Volkswagen Beetle Model Overview
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Volkswagen Beetle Questions
Sliding Noise Coming From Rear
I have a 2003 vw beetle turbo, sometimes when I brake there is a sliding noise coming from the rear, trunk is empty and spare and tools well secured, it does not have a spoiler and the sunroof could ...
How Can I Disconnect My Alarm On A 1998 Vw Beetle?
My 1998 VW Beetle will not crank because I cannot get the alarm system to turn off. I don't have a remote for it. I can't turn it off on the passengers door because the lock is broken and it will not ...
I Have A Car Listed With You, People Inquire But They Seem Not To Get My An...
How Do You Remove The Backseat Bottom In A 2015 Vw Beetle?
Dog food was spilled on my backseat, and some of it fell between the seat and the door panel. How do I remove the seat to clean it?
How Do I Get To My Battery In My 1973 Baja Beetle
we need to remove the battery from our 1973 baja beetle, how do we get it out
Older Volkswagen Beetle
About the Volkswagen Beetle
From the 1950s to the mid-1970s, the Volkswagen Beetle, also known affectionately as the Bug, was an icon not just in America, but worldwide. Revered for its versatility and economy, appreciated for the fact that it was easy to maintain, and memorialized by a series of now-legendary ads in the 1960s and '70s, the Beetle enjoyed a long and successful history.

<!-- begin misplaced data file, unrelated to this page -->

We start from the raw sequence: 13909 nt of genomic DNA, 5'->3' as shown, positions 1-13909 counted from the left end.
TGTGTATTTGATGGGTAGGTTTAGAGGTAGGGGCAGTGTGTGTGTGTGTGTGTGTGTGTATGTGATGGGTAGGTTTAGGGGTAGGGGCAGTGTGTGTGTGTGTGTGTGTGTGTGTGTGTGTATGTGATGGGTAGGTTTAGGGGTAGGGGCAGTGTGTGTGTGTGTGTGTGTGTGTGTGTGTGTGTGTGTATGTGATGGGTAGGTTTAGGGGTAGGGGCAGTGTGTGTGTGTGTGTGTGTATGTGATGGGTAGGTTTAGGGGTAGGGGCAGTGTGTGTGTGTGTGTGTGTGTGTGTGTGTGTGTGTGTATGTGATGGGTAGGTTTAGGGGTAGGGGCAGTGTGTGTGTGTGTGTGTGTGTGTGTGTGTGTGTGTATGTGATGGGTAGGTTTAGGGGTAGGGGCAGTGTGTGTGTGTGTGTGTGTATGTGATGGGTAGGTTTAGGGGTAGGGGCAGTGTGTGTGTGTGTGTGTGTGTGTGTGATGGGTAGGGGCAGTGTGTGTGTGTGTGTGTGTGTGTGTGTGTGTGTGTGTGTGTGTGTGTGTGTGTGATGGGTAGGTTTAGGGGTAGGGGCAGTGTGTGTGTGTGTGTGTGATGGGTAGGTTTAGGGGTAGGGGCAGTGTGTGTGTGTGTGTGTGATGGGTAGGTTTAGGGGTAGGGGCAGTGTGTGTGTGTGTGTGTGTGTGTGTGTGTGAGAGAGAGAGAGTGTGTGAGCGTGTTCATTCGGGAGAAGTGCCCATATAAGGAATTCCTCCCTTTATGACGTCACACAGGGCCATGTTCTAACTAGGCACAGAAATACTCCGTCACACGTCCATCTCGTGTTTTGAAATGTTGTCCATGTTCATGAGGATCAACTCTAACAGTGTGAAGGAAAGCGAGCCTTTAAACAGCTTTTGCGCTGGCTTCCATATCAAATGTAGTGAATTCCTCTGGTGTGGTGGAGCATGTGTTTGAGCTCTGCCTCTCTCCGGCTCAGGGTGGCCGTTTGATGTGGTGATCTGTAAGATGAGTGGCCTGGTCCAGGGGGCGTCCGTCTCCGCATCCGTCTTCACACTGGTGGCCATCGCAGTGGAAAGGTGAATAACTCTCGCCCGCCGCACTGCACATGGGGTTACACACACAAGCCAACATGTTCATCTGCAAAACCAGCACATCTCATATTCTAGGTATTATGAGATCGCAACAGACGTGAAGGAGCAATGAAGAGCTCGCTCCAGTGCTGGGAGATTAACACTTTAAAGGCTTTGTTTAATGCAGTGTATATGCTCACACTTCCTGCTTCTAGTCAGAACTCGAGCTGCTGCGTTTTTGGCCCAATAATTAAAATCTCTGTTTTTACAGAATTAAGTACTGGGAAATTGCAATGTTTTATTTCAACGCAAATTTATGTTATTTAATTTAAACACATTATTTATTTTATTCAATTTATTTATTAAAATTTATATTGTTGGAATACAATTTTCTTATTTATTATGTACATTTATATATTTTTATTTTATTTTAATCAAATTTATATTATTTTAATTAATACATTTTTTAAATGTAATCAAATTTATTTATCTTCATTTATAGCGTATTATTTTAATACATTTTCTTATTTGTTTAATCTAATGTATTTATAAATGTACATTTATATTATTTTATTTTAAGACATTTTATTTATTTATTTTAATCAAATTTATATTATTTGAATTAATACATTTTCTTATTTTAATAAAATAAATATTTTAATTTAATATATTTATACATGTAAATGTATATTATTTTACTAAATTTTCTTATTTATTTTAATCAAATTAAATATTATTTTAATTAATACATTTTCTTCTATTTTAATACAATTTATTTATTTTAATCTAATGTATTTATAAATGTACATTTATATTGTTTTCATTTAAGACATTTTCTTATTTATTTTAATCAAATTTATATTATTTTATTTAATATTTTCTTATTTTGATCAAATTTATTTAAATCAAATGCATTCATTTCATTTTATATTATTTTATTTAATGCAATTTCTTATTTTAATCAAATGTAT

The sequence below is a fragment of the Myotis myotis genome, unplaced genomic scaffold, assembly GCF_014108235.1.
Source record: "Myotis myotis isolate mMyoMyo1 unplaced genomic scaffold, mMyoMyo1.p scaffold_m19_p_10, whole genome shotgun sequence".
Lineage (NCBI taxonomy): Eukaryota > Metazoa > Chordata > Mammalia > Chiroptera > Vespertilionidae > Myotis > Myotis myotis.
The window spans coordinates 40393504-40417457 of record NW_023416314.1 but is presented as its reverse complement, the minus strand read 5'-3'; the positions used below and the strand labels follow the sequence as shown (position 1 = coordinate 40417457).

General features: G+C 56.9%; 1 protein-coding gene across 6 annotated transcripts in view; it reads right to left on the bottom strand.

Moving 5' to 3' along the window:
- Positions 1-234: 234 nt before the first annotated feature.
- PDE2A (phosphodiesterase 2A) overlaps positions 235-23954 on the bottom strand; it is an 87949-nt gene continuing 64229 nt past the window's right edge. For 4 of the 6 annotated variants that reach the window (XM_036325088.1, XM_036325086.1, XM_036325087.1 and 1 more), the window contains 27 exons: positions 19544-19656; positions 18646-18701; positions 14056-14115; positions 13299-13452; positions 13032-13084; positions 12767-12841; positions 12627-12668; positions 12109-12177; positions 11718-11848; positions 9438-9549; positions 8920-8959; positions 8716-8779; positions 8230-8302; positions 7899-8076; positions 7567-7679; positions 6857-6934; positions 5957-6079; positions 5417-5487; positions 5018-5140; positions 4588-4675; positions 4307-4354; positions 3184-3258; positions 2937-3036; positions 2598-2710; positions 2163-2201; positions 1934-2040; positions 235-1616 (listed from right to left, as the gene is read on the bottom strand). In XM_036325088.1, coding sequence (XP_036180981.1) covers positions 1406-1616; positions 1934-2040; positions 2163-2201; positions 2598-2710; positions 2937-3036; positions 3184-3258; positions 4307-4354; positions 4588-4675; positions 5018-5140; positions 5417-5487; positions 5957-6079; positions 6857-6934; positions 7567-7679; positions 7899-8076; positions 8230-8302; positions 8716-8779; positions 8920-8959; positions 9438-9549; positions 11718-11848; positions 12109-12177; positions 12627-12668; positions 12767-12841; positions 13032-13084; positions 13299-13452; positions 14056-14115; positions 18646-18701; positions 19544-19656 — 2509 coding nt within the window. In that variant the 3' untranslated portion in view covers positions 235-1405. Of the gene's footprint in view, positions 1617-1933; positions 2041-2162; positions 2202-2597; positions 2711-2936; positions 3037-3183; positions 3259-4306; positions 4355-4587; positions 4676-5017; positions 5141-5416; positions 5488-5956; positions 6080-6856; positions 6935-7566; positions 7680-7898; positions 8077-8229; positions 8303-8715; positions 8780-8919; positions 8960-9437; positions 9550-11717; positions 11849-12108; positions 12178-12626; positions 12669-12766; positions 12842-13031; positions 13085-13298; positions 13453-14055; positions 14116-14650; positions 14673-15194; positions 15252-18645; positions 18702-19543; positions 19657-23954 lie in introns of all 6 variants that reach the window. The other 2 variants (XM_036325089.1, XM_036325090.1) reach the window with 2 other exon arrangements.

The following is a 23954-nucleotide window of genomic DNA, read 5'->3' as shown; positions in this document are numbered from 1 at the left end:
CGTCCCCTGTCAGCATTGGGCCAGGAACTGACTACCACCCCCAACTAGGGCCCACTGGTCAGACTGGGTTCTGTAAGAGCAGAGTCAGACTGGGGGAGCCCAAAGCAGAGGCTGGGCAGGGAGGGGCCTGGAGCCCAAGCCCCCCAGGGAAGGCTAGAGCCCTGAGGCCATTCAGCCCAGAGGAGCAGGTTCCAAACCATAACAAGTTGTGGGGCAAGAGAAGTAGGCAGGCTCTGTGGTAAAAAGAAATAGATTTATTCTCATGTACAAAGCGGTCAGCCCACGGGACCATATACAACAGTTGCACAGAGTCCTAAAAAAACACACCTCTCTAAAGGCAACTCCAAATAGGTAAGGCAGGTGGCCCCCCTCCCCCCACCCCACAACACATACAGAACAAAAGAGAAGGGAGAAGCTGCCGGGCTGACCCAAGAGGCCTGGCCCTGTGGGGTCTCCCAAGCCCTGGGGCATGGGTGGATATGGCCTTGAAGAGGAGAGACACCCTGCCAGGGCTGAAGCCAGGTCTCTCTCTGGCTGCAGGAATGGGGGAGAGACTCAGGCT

The first Volkswagen Beetles were introduced to the U.S. in 1949, and the new car sold only about 150 units in 1950. Originally called the Type 1, the small, rear-engined car officially adopted the name "Beetle" in 1967. Sales continued to grow significantly, and the Beetle would eventually become the best-selling vehicle in the world.
But all good things must to come an end...at least temporarily. Starting in the mid-'70s, sales of the Beetle were suspended worldwide, though the car continued to be manufactured in Mexico for a number of years.
Then, in 1994, the Beetle re-emerged at the Detroit Auto Show as a concept car. Enthusiasm was so great that VW reintroduced the Beetle (now known as the New Beetle) in showrooms in 1998, with styling that was at once contemporary and retro. With its peppy engines, bright exterior colors, and nostalgic appeal, the Beetle was once again a hit, at least in North America. (European drivers weren't so taken with the new Bug.) The Beetle continues to make a strong showing on the road today, with new options and trims being offered almost yearly.